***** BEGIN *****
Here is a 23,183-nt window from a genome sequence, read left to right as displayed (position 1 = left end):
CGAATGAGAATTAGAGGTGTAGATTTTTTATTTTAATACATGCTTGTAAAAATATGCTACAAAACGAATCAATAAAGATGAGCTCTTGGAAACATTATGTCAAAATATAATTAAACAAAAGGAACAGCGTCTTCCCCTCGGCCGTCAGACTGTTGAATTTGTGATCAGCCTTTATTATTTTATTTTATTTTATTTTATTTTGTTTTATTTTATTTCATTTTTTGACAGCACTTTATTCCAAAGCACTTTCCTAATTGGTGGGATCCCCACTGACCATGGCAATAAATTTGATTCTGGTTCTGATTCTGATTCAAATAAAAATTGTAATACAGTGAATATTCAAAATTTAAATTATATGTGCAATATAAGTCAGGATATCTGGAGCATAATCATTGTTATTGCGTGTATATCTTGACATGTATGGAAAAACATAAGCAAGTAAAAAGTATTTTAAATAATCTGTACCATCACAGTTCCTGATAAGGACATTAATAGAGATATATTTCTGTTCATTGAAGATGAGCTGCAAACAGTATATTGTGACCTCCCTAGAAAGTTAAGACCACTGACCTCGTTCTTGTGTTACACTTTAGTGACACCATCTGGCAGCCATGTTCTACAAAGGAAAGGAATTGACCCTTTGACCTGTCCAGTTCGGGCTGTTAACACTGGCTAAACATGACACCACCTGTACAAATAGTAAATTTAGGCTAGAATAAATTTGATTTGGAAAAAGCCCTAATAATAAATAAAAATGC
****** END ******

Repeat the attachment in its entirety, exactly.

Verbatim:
Here is a 23,183-nt window from a genome sequence, read left to right as displayed (position 1 = left end):
CGAATGAGAATTAGAGGTGTAGATTTTTTATTTTAATACATGCTTGTAAAAATATGCTACAAAACGAATCAATAAAGATGAGCTCTTGGAAACATTATGTCAAAATATAATTAAACAAAAGGAACAGCGTCTTCCCCTCGGCCGTCAGACTGTTGAATTTGTGATCAGCCTTTATTATTTTATTTTATTTTATTTTATTTTGTTTTATTTTATTTCATTTTTTGACAGCACTTTATTCCAAAGCACTTTCCTAATTGGTGGGATCCCCACTGACCATGGCAATAAATTTGATTCTGGTTCTGATTCTGATTCAAATAAAAATTGTAATACAGTGAATATTCAAAATTTAAATTATATGTGCAATATAAGTCAGGATATCTGGAGCATAATCATTGTTATTGCGTGTATATCTTGACATGTATGGAAAAACATAAGCAAGTAAAAAGTATTTTAAATAATCTGTACCATCACAGTTCCTGATAAGGACATTAATAGAGATATATTTCTGTTCATTGAAGATGAGCTGCAAACAGTATATTGTGACCTCCCTAGAAAGTTAAGACCACTGACCTCGTTCTTGTGTTACACTTTAGTGACACCATCTGGCAGCCATGTTCTACAAAGGAAAGGAATTGACCCTTTGACCTGTCCAGTTCGGGCTGTTAACACTGGCTAAACATGACACCACCTGTACAAATAGTAAATTTAGGCTAGAATAAATTTGATTTGGAAAAAGCCCTAATAATAAATAAAAATGC